Advent #3, Cradle Me

A poem to remind us to not only welcome the gift of grace and love we celebrate in Jesus’s birth, but also to keep celebrating it and taking strength from it year-round.
 
God bless,
Morgan
 
“Cradle me”
 
cradle me
new and hopeful I come
fragile and willing I come
cradle me
 
embrace me
tiny and loving I come
brave and graceful I come
embrace me
 
carry me
however old I become
however old you become
carry me
 
 
Creative Commons License
Cradle Me by Morgan Prettyman is licensed under a Creative Commons Attribution-NonCommercial-NoDerivatives 4.0 International License.

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In Return

Often I find that I have to pause or look backwards to see the blessings God has sent my way, especially in times of change. Like the leper who was healed by Jesus and returned to say thank you (Luke 17:11-19), let us remember to go back and give praise for our blessings.

God bless,
Morgan

“In Return”

God, I have meant to send to you 
    so many words in prayer, but
they have gotten churned up and lost
           in the traction of busy days.

I return to You now to say:
        thank you.
like the ten lepers, each of us walks away
      ready for the next thing,
but the lesson is in the return:
     when we walk back over our
     rushed footsteps, we face You again
          waiting in the road. 

Lord, the blessings I have
      tumble around me, treasures 
I have not had the time to fully
     understand—but I know
     they are precious.

I carry the new gifts you’ve given me
     down the road again, with
     grace and gratitude:
                              I wear new skin.

 
 
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In Return by Morgan Prettyman is licensed under a Creative Commons Attribution-NonCommercial-NoDerivatives 4.0 International License.

Below the Cross

I wrote this while reflecting on Christ’s sacrifice on Good Friday and His incredible strength and courage in the face of such pain and evil. By His grace, that strength is in us as well.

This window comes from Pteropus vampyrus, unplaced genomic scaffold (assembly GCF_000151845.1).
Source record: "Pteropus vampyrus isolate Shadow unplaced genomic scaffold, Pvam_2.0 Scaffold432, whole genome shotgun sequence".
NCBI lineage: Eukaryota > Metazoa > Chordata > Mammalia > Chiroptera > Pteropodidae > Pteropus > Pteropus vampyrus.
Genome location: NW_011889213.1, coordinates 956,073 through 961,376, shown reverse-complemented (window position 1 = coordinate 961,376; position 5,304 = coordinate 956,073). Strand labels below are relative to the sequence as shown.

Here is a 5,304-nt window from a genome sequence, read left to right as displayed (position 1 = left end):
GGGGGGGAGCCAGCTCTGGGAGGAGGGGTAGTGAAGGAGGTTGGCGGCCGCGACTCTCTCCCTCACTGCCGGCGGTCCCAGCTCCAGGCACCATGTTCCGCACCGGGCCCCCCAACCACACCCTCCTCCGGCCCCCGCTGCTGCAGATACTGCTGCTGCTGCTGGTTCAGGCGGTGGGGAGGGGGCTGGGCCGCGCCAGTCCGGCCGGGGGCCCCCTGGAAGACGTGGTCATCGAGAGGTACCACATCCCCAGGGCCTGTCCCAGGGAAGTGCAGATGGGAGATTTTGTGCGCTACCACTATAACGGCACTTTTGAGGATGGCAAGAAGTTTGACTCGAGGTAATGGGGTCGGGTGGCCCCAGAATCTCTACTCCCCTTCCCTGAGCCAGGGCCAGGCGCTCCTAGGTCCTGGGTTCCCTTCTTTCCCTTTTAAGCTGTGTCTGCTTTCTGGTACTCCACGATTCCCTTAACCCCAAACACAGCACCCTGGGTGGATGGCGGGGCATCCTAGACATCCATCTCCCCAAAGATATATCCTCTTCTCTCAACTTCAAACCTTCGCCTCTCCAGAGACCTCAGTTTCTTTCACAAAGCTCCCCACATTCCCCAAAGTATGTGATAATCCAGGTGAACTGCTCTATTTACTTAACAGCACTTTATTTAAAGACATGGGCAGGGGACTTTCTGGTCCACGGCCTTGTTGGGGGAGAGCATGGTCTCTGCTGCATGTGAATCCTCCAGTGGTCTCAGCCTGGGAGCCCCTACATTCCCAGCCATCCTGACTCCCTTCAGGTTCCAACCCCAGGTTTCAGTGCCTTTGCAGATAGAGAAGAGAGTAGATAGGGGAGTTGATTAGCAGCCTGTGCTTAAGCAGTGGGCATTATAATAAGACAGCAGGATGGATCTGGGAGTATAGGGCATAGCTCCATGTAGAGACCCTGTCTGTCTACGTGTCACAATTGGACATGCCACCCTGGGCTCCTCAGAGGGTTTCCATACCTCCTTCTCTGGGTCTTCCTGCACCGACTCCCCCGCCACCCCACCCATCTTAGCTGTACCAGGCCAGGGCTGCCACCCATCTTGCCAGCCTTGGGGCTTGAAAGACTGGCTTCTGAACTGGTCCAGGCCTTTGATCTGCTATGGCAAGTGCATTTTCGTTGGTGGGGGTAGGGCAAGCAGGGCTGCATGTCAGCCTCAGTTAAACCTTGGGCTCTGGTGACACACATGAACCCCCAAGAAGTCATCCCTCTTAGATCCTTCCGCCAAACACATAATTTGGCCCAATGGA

God bless,
Morgan

“Below the Cross”
 
for a mere moment
my eyes fall shut on the crowds below.
shouts and jeers rush into the darkness,
a surge of oily hatred.
I rally and force my bruised eyelids
back open and see a sea of enemies
that I love,
for whom I hang by
bloody wrists pinned to wood
by long, black nails.
 
they shove sponges of vinegar into
my parched mouth and bid me
save myself.
but oh, my little lost ones, I did not come
to save myself.
I cannot come down.
My mission looks bleak in the face of
hundreds of sharp eyes glaring from
the ground of the Skull.
i have walked among these people, healed
their sick, held their children, taught
their hearts truth,
but darkness stands tall and gruesome in this
late hour.
 
sagging, choking on my own weight and
the burdens one by one mounting on top
of my whipped shoulders with every call of
Crucify him I
keep my eyes open and
I tell you, children, though you cannot see
in the black hell you have summoned here,
I tell you I am stronger
than your malice and your fear.
for in losing all I have, I gain your freedom
by the name of grace abundant.
 
as you hear my dying cries, listen,
for I am crying that I love you.
Though in darkness you see me leave today
I will be back for you,
my little ones
at the foot of my cross.
 
 
Creative Commons License
Below the Cross by Morgan Prettyman is licensed under a Creative Commons Attribution-NonCommercial-NoDerivatives 4.0 International License.